David coverdale - into the light


Coverdale was 22 when he was plucked from anonymity in Saltburn-by-the-Sea in the north-east to replace Ian Gillan as Deep Purple’s lead singer in 1973. This soul fan (“When I joined Deep Purple, at one time the loudest group in the world, my most played albums were Music of My Mind by Stevie Wonder, There’s a Riot Goin’ On by Sly and the Family Stone and Donny Hathaway Live”) had never played anywhere bigger than local clubs. Less than a year later, he found himself performing in front of 250,000 people at the California Jam festival . “I think I came out with a nice broad Yorkshire, ‘Oh me mother!’ It was breathtaking. A lot of people don’t know, but I had a cheque for a million dollars in my arse pocket during that show – an advance from Warner Brothers, and the stage was regarded as the safest place for it that day.”

It began life as a planned reunion with fellow Deep Purple ex Ritchie Blackmore , but became a Whitesnake title after the pair failed to reach artistic agreement.

In 2000, David Coverdale was officially a full-time solo artist, but it wasn't like the former Whitesnake and Deep Purple vocalist had never recorded an album by himself -- his first solo project, Northwinds, came out in the late '70s. Although not groundbreaking, 2000's Into the Light is a decent solo effort that should please those who admire his '70s and '80s output. In fact, this isn't a radical departure from the British singer's work with Whitesnake and Deep Purple . Instead of attempting to be relevant to the alternate rock scene of 2000, Coverdale sticks with the type of commercial hard rock, arena rock, and power ballads that he is best known for. And even though the songs (all of which he wrote or co-wrote) aren't quite in a class with his best Purple and Whitesnake offerings, they are enjoyable; Coverdale 's die-hard fans will find that he is as confident and assured on bluesy rockers like "Cry for Love" and "River Song" as he is on the power ballad "Don't You Cry." Into the Light often sounds like it could have been recorded in the 1970s or 1980s instead of 2000, which is just as well -- Coverdale aficionados won't find innovation on this CD, but they will find that the singer is still quite capable of holding their attention.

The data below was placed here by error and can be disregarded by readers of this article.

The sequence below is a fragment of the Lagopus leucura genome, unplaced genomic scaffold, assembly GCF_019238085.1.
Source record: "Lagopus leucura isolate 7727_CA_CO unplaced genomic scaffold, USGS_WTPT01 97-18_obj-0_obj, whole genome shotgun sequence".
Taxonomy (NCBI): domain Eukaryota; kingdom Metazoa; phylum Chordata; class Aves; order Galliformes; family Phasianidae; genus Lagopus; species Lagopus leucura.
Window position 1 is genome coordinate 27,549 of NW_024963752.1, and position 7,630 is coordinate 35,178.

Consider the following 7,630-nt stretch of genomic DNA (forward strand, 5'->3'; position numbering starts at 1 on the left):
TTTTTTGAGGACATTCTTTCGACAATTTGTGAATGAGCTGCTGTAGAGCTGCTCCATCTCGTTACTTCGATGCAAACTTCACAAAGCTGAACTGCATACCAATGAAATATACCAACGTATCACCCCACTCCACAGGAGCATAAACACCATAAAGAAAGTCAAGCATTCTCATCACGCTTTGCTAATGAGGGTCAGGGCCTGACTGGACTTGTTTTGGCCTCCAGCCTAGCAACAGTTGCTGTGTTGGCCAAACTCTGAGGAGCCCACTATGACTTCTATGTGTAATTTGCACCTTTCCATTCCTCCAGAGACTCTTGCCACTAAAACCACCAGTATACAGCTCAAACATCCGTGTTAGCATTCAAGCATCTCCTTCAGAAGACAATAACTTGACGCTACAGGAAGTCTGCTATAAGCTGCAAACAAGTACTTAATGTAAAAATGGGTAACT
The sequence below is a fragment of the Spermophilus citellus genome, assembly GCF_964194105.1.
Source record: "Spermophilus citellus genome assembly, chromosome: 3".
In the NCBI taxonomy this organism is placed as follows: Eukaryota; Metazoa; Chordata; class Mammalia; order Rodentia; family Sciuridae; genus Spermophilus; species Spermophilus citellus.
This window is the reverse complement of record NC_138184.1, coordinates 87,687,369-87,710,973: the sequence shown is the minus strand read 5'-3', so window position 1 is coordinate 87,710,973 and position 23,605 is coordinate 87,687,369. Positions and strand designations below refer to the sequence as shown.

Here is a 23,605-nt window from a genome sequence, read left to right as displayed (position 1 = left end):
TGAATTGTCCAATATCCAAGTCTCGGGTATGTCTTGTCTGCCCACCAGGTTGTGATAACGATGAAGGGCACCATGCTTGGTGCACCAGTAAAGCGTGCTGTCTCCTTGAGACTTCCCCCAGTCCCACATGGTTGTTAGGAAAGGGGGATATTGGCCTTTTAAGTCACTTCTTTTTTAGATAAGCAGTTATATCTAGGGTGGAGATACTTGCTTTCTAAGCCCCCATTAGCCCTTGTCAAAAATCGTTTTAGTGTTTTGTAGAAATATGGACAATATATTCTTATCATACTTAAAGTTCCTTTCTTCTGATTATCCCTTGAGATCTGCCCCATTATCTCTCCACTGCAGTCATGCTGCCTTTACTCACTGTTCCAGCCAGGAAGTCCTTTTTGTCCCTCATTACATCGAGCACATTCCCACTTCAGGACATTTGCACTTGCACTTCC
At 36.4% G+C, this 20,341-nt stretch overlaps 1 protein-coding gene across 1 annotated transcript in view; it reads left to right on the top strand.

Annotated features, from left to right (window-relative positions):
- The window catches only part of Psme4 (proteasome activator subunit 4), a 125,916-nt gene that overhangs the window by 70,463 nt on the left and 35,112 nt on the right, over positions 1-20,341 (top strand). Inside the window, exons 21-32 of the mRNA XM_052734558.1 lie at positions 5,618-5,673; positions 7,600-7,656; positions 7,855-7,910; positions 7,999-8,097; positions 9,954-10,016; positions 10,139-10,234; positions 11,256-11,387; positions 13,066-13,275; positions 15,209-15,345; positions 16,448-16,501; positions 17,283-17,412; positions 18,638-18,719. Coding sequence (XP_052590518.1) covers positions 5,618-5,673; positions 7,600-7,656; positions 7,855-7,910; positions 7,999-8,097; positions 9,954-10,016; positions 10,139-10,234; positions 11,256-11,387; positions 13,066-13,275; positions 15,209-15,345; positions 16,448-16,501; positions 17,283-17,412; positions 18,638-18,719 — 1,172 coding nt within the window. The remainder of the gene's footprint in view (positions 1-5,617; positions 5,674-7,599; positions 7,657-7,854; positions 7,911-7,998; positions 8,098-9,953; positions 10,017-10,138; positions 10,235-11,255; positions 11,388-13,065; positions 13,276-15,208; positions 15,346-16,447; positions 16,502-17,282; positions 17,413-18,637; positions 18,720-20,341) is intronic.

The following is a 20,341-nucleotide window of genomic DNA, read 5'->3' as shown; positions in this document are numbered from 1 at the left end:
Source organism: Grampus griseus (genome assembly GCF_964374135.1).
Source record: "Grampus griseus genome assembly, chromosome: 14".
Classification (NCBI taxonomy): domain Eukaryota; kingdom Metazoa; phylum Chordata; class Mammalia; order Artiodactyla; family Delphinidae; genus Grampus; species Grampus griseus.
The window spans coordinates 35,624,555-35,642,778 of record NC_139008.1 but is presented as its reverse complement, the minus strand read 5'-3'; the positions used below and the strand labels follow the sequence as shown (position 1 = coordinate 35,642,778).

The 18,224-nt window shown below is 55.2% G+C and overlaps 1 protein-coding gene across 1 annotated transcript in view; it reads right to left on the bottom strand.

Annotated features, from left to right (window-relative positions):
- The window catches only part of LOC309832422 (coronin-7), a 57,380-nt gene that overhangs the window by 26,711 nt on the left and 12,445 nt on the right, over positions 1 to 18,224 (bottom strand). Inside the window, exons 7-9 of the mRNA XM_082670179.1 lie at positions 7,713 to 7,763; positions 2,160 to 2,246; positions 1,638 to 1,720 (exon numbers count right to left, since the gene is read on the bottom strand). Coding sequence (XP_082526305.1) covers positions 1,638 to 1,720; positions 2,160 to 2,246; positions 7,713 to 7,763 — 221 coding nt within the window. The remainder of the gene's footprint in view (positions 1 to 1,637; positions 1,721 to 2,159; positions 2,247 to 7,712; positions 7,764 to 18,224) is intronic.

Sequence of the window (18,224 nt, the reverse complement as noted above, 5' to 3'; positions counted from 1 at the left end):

David Coverdale - Into The LightDavid Coverdale - Into The LightDavid Coverdale - Into The LightDavid Coverdale - Into The Light

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